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COVID-19 justifies pre-existing banking policies in mainland China and India

31 August 2020 Angus Lam

Mainland China and India, emerging Asia's largest economies, have introduced multiple policies to help borrowers and banks during the COVID-19 pandemic. However, these measures have exacerbated underlying risks in the banking sectors notably credit and asset-quality risks.

Mainland China

Since COVID-19, a number of policies have been introduced in mainland China. These include a loan-payment moratorium for MSMEs until March 2021, non-performing loan (NPL) classification relaxation for MSME loans, more rediscounted loans to banks (with 80% of the loans earmarked for MSMEs), increased relending and rediscount quotas for smaller banks, and a lower reserve requirement ratio for these banks.

An extension of the policies introduced before COVID-19 will increase liquidity for smaller banks and boost lending to MSMEs, while at the same time they are likely to introduce more risk. MSME loans had already risen by 50% in the first six months of 2020 versus the end of 2019. Given the weakness of demand because of the COVID-19 pandemic, more MSME repayment difficulties are likely to come when the moratorium expires in March 2021 (between end-February and end-March 2020, nearly 130,000 companies have de-registered). As of the first quarter of 2020, city commercial banks and rural commercial banks accounted for 50.9% of total micro and small loans outstanding but only 30% of total sector assets as of mid-2020. Given historical concentration in lending to MSMEs, the risks will fall disproportionately on smaller banks, compared with large banks' natural clients of large corporates. Smaller banks also face tighter liquidity positions with greater reliance on interbank depository notes and lower capital buffers to deal with a surge in defaults.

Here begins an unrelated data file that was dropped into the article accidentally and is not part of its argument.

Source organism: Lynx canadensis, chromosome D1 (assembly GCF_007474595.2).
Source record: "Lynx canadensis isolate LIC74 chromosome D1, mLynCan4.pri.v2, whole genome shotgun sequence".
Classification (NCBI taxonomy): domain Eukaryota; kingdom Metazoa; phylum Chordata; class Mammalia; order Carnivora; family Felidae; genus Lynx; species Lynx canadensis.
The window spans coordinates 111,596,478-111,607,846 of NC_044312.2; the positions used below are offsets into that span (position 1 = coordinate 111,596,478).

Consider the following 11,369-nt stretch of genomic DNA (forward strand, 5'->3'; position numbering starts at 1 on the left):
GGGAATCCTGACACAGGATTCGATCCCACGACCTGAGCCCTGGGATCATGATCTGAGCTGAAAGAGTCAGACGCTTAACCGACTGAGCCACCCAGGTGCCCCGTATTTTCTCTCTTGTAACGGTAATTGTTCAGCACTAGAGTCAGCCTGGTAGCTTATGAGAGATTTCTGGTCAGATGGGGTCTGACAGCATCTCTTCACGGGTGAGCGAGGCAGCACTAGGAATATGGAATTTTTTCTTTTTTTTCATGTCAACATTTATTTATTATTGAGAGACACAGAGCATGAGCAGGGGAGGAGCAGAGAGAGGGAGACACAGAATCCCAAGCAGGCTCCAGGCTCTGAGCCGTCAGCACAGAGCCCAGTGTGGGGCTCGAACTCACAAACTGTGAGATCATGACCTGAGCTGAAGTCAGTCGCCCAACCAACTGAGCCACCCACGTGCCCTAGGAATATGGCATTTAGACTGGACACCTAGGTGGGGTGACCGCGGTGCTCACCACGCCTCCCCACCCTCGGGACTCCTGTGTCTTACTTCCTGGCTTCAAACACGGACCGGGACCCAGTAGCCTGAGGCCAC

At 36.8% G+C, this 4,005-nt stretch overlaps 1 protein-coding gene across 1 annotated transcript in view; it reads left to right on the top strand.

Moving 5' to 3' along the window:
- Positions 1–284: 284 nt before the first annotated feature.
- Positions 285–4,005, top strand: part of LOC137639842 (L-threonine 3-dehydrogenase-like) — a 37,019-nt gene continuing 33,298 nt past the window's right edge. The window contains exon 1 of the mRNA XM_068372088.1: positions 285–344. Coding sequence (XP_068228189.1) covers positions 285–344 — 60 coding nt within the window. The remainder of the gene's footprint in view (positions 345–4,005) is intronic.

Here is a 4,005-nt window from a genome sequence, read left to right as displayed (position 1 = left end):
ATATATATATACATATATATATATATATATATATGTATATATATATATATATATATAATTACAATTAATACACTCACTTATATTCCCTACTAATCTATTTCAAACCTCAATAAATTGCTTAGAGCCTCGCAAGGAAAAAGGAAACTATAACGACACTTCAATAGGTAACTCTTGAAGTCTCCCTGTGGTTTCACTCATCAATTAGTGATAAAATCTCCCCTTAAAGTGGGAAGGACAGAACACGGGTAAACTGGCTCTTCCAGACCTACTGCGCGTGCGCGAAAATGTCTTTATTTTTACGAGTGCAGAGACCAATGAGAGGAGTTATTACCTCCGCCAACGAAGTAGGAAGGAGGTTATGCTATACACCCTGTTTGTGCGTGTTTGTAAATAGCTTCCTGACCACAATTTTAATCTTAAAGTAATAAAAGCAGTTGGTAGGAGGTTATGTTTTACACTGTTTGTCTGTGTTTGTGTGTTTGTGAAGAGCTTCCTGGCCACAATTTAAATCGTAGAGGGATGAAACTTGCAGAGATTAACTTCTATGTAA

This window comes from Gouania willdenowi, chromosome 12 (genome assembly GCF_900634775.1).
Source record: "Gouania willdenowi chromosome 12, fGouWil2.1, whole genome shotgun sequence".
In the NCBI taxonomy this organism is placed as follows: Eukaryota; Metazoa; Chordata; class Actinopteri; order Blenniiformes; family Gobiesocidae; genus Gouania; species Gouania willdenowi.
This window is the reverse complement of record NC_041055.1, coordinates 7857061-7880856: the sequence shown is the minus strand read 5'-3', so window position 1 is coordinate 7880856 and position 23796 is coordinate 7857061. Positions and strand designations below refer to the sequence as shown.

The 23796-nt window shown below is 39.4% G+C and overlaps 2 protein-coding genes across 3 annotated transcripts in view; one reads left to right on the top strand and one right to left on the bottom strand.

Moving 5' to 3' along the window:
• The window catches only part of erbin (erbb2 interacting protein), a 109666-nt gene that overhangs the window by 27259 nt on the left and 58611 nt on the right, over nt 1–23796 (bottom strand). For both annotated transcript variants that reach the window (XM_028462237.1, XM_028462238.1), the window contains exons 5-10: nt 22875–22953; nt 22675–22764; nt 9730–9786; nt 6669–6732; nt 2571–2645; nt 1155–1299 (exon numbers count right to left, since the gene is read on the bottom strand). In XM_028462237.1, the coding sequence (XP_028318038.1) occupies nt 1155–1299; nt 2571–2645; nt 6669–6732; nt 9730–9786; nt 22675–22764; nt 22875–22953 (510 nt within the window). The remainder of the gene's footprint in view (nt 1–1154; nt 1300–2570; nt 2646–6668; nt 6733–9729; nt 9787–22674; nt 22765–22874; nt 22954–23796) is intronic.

The mainland Chinese authorities have acknowledged that NPLs will rise in the next 12 months, and to support these smaller banks' likely worsening asset quality and subsequent falling capital base, the central government allowed local governments to use part of the proceeds raised from the sale of local government bonds to purchase convertible bonds from small and medium-sized banks in July 2020. The recent stake purchase of Huishang Bank, a small bank, by People's Bank of China's Deposit Insurance Company suggests the state is willing to provide support for smaller banks. If the convertible bond options are trigged by the local governments, they are likely to become part owners of these banks. On the one hand, this suggests more security for these banks; on the other hand, this likely means lending will be ensured for particular areas and sectors.

India

For India, IHS Markit had been concerned about the country's high levels of NPLs, which as of March 2020, stood on average at 8.5%. State owned banks are weak capital buffers at 13.1% which is lower than the sector average of 14.8%. Adding to concerns is the historical reliance on government capital injection. A key measure to address the last issue was the consolidation of state-owned banks which was completed in March 2020. Given their bigger size, it is expected that they will more easily tap financial markets for funding rather than the government.